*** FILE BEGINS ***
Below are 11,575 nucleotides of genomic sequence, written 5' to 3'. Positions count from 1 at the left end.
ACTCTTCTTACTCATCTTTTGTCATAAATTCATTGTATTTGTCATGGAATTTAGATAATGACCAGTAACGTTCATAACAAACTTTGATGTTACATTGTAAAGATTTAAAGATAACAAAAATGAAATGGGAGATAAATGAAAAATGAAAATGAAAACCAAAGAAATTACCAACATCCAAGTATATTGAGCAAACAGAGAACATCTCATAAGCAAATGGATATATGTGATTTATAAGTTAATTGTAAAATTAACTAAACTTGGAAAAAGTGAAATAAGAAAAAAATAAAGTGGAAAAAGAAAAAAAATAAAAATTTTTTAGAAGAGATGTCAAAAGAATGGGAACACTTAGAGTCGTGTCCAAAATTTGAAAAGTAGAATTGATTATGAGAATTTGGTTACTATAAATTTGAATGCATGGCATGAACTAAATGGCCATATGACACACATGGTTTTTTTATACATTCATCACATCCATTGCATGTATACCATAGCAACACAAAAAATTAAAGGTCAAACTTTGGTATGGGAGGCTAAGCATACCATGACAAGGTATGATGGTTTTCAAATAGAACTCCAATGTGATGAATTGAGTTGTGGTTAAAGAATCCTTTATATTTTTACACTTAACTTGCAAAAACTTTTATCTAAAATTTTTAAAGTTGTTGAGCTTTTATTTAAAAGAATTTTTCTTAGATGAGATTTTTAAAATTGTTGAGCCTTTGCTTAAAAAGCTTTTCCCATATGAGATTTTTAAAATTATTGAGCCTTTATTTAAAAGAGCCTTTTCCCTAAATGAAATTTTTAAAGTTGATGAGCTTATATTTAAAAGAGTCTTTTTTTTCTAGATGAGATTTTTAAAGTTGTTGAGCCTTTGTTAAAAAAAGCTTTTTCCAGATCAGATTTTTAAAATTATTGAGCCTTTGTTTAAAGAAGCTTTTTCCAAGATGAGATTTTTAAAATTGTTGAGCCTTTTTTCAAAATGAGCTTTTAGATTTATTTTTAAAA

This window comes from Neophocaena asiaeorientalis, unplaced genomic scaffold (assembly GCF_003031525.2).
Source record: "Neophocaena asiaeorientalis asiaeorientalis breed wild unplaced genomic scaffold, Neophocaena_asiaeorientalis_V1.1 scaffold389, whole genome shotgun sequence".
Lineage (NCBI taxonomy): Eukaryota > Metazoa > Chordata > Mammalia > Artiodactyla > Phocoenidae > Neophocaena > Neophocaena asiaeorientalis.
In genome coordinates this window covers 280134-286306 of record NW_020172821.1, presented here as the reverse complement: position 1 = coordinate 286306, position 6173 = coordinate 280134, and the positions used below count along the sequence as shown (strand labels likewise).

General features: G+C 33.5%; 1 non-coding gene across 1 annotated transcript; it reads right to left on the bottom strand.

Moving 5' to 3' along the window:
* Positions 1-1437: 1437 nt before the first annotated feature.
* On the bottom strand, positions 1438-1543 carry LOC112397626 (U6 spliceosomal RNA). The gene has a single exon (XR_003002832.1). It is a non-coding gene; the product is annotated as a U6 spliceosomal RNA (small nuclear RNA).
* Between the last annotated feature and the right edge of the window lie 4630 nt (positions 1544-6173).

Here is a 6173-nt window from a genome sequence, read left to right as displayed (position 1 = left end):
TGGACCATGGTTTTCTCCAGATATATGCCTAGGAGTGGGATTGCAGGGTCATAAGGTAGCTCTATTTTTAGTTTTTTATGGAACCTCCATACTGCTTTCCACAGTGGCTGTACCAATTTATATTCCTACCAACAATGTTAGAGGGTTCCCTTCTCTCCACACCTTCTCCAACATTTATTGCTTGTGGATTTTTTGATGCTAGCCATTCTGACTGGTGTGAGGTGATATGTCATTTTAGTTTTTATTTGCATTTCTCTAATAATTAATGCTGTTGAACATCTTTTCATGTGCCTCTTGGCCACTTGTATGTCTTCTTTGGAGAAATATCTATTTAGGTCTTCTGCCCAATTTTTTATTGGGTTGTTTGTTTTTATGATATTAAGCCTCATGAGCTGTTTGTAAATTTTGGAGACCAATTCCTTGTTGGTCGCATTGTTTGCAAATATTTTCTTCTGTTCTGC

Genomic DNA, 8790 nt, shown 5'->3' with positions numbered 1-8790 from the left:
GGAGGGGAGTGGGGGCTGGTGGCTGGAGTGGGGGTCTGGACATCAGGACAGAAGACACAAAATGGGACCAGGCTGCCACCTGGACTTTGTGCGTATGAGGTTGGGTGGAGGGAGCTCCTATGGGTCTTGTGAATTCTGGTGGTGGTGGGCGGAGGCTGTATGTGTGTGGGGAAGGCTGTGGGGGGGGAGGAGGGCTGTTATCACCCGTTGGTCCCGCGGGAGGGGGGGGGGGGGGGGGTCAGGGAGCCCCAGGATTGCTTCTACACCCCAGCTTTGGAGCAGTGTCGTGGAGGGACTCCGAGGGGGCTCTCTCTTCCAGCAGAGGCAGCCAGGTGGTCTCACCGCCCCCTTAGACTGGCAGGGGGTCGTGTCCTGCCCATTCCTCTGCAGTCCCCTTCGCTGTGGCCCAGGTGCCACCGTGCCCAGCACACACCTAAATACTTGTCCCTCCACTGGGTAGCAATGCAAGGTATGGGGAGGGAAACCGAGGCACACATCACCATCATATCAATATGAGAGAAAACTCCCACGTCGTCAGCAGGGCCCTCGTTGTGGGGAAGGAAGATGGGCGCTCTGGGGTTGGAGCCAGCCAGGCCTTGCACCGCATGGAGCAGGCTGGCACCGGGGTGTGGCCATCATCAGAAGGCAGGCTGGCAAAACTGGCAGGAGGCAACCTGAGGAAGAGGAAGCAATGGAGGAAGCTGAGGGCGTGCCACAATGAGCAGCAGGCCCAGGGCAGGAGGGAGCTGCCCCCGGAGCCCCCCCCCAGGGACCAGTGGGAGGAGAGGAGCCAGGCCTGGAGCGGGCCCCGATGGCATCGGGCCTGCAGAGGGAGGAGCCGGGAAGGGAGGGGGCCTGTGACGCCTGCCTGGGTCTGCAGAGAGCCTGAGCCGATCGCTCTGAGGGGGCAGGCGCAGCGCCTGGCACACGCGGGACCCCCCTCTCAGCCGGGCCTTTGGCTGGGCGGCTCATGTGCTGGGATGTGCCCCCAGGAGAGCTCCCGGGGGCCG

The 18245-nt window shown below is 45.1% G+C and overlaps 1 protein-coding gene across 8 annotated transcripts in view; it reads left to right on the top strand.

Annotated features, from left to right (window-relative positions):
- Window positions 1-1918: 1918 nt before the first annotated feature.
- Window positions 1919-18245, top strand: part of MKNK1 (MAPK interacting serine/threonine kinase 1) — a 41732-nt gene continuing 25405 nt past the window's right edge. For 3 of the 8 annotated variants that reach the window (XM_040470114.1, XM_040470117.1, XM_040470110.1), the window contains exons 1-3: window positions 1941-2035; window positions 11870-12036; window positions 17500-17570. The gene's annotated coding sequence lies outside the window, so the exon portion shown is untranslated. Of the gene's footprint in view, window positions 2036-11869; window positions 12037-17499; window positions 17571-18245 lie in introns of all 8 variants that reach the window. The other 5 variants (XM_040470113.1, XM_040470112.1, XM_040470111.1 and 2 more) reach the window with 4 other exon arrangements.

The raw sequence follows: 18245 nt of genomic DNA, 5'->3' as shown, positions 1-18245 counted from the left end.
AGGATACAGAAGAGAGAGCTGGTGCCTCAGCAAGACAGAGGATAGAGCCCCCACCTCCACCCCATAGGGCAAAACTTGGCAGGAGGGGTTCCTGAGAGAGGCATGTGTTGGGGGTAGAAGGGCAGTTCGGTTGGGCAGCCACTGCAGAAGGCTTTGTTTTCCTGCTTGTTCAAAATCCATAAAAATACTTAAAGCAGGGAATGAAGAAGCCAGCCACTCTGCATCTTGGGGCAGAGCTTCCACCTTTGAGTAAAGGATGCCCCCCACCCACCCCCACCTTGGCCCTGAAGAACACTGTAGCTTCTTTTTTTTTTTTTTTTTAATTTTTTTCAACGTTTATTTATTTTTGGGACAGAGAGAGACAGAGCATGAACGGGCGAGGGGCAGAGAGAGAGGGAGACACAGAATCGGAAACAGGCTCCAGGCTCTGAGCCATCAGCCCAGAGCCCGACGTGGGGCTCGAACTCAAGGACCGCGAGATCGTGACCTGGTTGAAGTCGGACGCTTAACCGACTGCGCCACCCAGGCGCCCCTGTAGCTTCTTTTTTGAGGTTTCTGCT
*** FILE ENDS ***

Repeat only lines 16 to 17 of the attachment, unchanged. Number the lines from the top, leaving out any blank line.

The 18245-nt window shown below is 45.1% G+C and overlaps 1 protein-coding gene across 8 annotated transcripts in view; it reads left to right on the top strand.

Annotated features, from left to right (window-relative positions):